New regulations in Chile are driving consumer demand to lead the way for safer vehicles.
The new regulations, which were announced in July 2022 and now awaiting final legal review before they can be implemented, mandate vehicle manufacturers to display NCAP star ratings for new vehicle models sold in Chile on the safety label if the model has been purchased in Chile and rated by NCAP. Ratings are from zero stars, for the least safe vehicles, to five stars for the safest, based on the effects of crashes on vehicle occupants and vulnerable road users outside the vehicle, as well as the assessment of active safety technologies. The regulations state that the safety label must also indicate the presence or absence of a list of optional safety elements.
The Latin American Context
This legislation is significant both in Chile and across Latin America. Typically, explains Alejandro Furas, Secretary-General of Latin NCAP, improvements in vehicle standards are driven by two primary forces: government regulation and consumer preferences. “In Latin America, generally the push from government is weak, but the consumer push is effective,” he says. The region has historically had a poor record on regulation of vehicle safety. While all countries in Europe and US, Canada, Australia, Japan, South Korea, Malaysia, China and India, among others, are contracting partners to the UN 1958 and/or 1998 agreement on harmonization of vehicle regulations, there are none in Latin America. By comparison, in Africa, five countries are contracting parties to at least one of these UN Agreements.
In mandating the new regulations in the face of industry opposition, the Chilean government has shown considerable political will toward the issue. Significantly, the regulations were approved by both the previous and current governments—from opposite ends of the political spectrum—at Presidential and Ministerial level.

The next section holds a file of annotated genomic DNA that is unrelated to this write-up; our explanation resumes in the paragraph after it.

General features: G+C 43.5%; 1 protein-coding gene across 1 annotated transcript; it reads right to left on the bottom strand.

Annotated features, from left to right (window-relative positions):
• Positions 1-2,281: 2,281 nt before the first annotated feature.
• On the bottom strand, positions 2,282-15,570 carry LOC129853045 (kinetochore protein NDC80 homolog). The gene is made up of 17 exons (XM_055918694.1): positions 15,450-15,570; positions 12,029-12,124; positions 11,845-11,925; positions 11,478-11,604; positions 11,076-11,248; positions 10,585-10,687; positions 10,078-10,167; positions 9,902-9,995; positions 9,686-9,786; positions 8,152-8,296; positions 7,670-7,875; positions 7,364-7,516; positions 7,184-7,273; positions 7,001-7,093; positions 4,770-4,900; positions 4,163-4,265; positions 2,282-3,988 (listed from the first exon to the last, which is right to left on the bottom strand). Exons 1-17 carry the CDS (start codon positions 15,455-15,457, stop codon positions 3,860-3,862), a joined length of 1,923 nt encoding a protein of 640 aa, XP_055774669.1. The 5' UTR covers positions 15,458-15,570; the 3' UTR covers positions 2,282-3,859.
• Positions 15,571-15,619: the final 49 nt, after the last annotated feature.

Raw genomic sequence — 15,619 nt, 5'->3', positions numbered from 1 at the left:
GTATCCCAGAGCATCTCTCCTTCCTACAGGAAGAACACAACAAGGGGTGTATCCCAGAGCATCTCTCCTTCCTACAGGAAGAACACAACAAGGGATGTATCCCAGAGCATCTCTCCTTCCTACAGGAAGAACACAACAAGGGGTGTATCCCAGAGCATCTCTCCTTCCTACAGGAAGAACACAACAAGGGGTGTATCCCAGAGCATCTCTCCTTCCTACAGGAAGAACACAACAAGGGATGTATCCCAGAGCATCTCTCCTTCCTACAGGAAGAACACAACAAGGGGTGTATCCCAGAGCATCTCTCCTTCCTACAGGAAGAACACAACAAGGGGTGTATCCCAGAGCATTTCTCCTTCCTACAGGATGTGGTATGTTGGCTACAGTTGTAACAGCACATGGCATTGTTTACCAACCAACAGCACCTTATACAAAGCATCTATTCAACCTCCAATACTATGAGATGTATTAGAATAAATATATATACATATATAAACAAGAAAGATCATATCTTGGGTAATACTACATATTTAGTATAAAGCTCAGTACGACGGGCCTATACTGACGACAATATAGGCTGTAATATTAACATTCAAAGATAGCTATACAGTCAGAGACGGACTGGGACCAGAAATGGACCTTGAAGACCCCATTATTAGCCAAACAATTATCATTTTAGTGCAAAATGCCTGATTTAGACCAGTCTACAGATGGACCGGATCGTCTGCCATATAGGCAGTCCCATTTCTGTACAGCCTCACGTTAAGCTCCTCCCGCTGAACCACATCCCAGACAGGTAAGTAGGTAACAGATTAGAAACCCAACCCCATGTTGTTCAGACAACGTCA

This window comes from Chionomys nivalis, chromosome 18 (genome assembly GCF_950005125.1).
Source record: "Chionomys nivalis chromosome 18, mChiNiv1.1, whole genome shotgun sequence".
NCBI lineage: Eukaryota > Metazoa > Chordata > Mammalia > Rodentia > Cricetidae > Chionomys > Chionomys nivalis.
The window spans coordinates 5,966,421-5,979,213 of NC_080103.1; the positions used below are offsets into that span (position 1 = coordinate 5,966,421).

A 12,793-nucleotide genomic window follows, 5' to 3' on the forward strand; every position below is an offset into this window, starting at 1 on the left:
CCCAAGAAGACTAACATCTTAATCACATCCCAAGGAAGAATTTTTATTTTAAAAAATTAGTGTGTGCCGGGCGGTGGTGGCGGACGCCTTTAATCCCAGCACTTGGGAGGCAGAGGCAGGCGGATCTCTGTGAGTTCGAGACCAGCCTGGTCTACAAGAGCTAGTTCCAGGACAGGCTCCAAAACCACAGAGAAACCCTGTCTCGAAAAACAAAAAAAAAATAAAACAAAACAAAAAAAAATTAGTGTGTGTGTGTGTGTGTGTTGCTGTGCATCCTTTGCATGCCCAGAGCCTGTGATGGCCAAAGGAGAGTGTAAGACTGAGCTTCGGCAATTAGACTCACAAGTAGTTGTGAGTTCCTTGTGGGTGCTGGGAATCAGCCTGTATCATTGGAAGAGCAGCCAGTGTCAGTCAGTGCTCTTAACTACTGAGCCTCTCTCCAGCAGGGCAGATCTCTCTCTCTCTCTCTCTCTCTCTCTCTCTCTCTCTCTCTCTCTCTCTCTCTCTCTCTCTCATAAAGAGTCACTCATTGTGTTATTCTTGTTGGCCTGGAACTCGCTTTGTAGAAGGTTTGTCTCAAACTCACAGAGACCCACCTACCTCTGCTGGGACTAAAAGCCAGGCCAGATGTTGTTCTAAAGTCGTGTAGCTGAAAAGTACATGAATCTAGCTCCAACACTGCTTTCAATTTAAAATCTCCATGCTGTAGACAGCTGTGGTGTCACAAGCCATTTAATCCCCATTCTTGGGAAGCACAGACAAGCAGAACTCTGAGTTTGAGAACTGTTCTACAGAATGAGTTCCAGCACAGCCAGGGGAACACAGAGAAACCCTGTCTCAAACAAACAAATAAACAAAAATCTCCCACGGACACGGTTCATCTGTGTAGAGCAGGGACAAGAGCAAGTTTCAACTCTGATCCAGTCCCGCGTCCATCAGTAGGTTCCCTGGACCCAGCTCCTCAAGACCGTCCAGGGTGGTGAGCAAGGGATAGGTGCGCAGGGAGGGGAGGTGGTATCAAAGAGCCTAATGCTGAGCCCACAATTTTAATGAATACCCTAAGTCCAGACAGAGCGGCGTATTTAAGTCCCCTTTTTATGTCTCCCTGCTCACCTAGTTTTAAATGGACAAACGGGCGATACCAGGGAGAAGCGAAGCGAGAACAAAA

The Value of Consumer Labelling
In 2021, Chilean Alliance member NGO Fundación Emilia conducted a survey that asked “Did you know the safety elements of the car when you bought it?” 97% of respondents answered no.
Consumer labelling is an effective way of driving the market towards safer vehicles paving the way to vehicle standard improvements. The approach has already proven effective in Chile in other sectors. The country implemented the first national regulation to mandate front-of-package warning labels, including sugar, sodium, and saturated fat ratings, which had a dramatic effect on people’s behavior. “When you compare how bad a biscuit is for you, next to a zero-rated car, the risk to life is negligible,” says Alejandro, “so showing the NCAP rating should have a considerable impact.”
Latin NCAP has been crash testing vehicles in Latin America since 2010 using its star rating system. Alejandro explains several ways that NCAP star ratings drive up vehicle safety standards. “When a vehicle gets a poor NCAP rating, consumers may openly call for people not to buy that model via social media. Traditional media then reacts to that social media effect, amplifying the message,” he says. He continues, “Usually manufacturers don’t like to be exposed next to a poor result. Some of them won’t voluntarily make safety improvements; but when they presented with a zero- or one-star safety rating, many will react immediately.” Thirdly, he points to the significance of companies and their fleet managers, who are accountable for the safety of their employees and also the people and places where their vehicles operate. Low safety fleet vehicles leave them exposed to financial, public relations, and employment risks.